There are two stories in the news right now that has me thinking about the contrast between the two.
The first is a local story here in Denver (source). There may be similar ones around the country. It is about a couple who put an ad on Craig's List inviting anyone who didn't want to spend Thanksgiving alone to their home for a Thanksgiving meal. They had over 30 people respond to the ad. The couple decided that instead of picking a few, they would extend the invitation to all of the respondents.
When word got out about this couple's good will, food and chairs and tables were donated for the occasion. Last year at this time the couple was living in a donated tent camper after losing their business and home. They have been able to pull themselves out of the harder times into a modest townhome and minimal income. Still, they felt like they wanted to help out those less fortunate. And that, they did. Thirty plus strangers gathered in the small townhome to enjoy the food and fellowship that so many of us take for granted.
The second story tells us about the consequences of the frenzy of Black Friday, a day that is all about consumerism and materialism. In New York, an employee of WalMart was trampled to death by a horde of shoppers who stormed the doors (source). Once the employee fell to the ground, he was simply and tragically ran over by a crowd of eager shoppers. Others were hurt, including a pregnant woman.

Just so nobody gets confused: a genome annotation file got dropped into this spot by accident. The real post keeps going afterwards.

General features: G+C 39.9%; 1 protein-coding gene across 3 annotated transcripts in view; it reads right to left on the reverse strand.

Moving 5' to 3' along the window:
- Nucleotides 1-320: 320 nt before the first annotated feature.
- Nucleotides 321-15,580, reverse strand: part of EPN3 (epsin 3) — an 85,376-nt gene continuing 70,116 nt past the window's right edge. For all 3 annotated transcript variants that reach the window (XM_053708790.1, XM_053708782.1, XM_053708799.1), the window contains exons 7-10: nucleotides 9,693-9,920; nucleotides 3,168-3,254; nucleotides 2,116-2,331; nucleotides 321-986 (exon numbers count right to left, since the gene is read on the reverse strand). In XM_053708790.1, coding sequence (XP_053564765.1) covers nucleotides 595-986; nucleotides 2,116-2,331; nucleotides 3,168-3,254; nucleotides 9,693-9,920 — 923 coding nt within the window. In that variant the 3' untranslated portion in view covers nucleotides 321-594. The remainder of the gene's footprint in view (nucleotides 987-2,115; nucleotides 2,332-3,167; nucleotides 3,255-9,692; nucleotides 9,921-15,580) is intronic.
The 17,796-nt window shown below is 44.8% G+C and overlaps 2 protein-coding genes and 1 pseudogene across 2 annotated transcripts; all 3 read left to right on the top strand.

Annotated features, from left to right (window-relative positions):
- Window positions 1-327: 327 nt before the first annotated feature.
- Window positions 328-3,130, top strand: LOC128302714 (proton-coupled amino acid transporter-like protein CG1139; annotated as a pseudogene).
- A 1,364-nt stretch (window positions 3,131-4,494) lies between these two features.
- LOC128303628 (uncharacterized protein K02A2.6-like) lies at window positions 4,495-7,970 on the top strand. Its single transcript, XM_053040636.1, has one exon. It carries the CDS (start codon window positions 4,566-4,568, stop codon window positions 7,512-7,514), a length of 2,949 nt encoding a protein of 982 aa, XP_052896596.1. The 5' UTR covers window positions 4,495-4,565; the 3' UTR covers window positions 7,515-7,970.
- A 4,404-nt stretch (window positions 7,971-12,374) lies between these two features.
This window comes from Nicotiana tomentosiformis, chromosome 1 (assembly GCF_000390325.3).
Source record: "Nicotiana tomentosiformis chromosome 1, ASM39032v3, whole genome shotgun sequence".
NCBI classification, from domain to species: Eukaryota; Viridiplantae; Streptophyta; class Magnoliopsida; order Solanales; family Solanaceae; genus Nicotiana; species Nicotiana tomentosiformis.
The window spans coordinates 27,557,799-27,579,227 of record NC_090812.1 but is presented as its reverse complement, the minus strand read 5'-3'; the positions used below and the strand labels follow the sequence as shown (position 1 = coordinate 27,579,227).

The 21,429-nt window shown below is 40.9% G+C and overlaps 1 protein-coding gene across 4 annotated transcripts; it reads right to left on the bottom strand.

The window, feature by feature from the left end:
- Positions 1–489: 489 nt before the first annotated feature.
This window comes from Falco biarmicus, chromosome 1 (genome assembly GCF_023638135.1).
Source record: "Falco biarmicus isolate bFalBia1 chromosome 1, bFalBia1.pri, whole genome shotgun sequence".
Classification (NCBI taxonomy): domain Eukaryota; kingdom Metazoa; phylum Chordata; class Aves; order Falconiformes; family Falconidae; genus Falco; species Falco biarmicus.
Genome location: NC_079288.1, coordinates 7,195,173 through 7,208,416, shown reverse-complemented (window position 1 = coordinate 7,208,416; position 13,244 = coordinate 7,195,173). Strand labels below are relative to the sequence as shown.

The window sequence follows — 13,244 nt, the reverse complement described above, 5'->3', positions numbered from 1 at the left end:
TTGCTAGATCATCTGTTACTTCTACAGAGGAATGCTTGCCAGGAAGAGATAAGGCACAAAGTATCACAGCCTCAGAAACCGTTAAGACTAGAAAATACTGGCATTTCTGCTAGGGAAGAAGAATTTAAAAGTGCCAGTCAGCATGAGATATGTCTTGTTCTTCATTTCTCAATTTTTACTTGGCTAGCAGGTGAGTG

My questions are; Did anyone not notice they were trampling over a body laying on the ground? Did anyone try to help this man up? Was that bargain worth this man's life?
I know the Friday after Thanksgiving has always been a huge shopping day, but I don't always remember it being called Black Friday. When did it get this name? How did it become such a frenzy for both the retailer and the shopper?
To be honest, I don't know what else to write. I don't want to offend anyone. I'm not saying that if you went out shopping on this day, that you're a bad person. I know many who love going out shopping on this day, and I would not think of judging anyone for this.
I'm just wondering how this all happened. I'd like to blame the retailers for inciting such a madness, but doesn't part of the responsibility need to be taken by the consumer? And I guess we can say that this year, it's the economy that's playing such a large role in our craziness.
There's no real point to this point except to write a commentary on the times we live in. There will always be the spirit of giving and caring. There will always be the reality of consumerism and the fact that we feel like we "need" something. Maybe the bottom line is that we need to figure out what we really "need."
It is a blessing that we will be able to spend the next holiday, Christmas, with our extended family in California. We're all looking forward to this trip.
Blessing #28 in a month's worth of blessings.